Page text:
The life of evangelical churches and their spiritual leaders has been portrayed in some recent films and series. Can they help us start conversations?
They oppose new legislation on carrying weapons, one of the priorities of the Brazilian President.
The honeymoon between the President Jair Bolsonaro and the so called ‘evangelical caucus’ of the Brazilian Parliament seems to be coming to its end.
The head of the government has been criticised by the MPs of several political parties who form this faith-based group.
Bolsonaro reached power with the support of many pastors and church leaders. It was expected that the Presidency would count on the ‘bancada evangelica’ (evangelical bench). It represents around 200 representatives of the Congress, which has a total number of 513 legislators.
This group of Christian members of parliament played a key role in the destitution of former President Dilma Rousseff in 2016, and helped Michel Temer escape a political trial in 2017. The evangelical group also stopped a number of pro-LGBT and pro-abortion projects.
Now they are opposing one of the star initiatives of Bolsonaro: the expansion of licenses for weapons.
The decree signed by the President and published last week gives new rights to carry weapons for citizens working in around 20 professions, as well as for owners of rural properties.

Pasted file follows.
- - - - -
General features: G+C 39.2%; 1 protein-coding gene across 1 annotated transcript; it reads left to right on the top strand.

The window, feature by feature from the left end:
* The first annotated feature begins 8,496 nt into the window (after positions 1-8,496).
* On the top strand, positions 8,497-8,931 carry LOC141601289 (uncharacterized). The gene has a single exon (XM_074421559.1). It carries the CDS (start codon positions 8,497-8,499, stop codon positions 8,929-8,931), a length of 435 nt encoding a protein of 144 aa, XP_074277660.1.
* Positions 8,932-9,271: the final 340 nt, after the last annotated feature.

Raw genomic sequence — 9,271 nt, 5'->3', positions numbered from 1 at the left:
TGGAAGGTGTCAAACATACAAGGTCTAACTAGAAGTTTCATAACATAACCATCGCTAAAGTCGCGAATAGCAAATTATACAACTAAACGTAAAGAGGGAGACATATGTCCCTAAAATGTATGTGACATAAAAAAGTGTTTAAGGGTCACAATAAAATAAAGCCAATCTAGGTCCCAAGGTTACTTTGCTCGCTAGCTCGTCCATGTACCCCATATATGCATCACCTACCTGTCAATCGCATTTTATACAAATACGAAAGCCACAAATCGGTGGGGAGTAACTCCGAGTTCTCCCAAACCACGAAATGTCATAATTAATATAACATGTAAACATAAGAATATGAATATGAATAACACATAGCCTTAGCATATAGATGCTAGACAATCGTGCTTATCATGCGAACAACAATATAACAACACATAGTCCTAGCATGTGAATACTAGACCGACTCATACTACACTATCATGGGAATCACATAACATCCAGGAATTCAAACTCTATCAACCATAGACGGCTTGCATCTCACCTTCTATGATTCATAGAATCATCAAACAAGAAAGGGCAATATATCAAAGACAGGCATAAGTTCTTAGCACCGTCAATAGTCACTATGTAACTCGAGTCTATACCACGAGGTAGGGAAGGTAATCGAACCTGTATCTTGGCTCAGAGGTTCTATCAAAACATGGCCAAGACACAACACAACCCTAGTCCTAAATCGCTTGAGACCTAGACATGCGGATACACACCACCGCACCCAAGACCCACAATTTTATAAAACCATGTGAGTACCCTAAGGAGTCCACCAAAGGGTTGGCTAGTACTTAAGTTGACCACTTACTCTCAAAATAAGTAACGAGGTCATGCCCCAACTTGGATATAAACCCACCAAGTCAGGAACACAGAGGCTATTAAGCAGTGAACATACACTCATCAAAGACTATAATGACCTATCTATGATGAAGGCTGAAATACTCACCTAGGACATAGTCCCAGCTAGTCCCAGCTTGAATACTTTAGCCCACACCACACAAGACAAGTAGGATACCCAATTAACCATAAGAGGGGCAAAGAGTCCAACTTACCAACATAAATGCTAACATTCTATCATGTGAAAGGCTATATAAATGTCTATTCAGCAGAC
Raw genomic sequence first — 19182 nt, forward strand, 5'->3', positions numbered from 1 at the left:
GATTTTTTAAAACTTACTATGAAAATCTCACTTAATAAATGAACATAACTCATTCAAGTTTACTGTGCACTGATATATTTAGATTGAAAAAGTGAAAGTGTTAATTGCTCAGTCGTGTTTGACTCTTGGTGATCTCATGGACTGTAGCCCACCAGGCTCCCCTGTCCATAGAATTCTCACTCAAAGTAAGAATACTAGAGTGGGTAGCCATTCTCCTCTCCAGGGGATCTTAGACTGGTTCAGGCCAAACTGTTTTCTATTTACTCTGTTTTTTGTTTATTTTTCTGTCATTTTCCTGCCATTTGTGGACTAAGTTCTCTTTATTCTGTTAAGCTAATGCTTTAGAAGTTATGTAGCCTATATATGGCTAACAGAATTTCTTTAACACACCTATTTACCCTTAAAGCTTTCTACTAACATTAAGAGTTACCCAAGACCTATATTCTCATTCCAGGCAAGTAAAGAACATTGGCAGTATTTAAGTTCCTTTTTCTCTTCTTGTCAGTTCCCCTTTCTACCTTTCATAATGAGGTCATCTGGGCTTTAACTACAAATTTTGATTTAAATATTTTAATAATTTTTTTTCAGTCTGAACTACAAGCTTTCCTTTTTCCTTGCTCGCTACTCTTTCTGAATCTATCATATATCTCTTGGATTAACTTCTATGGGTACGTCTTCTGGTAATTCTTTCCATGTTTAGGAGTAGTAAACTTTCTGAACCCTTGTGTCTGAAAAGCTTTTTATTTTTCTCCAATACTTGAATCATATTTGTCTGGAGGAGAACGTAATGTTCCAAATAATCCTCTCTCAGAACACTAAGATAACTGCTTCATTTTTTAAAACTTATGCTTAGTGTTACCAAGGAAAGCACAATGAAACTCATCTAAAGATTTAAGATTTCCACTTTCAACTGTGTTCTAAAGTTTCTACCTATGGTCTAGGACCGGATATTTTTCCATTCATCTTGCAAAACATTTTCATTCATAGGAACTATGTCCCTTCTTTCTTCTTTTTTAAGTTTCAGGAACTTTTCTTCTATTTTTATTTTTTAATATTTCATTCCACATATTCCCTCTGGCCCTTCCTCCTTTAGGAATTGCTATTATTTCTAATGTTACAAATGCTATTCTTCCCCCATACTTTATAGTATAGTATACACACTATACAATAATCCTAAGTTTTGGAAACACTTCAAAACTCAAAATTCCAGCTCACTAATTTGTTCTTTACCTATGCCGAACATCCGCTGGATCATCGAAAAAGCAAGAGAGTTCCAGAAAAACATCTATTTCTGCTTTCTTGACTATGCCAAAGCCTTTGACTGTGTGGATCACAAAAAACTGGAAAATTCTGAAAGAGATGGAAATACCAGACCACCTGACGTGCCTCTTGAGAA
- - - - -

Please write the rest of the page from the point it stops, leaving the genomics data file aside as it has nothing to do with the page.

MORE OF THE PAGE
Congressman and pastor Sargento Isidorio recently protested against this initiative in the Brazilian Congress. He lied on the floor with clothes stained in red and a fake weapon. “Shedding blood, is that what the government wants?”, Isidorio said. “We want peace, we defend life”, he added.
According to a source inside the government, some of the members of the ‘evangelical caucus’ were unsatisfied with the low representation in Bolsonaro’s government.
Analysts said this opposition to the President’s decree on weapons could break the parliamentary support of Bolsonaro, and complicate the implementation of his controversial political agenda.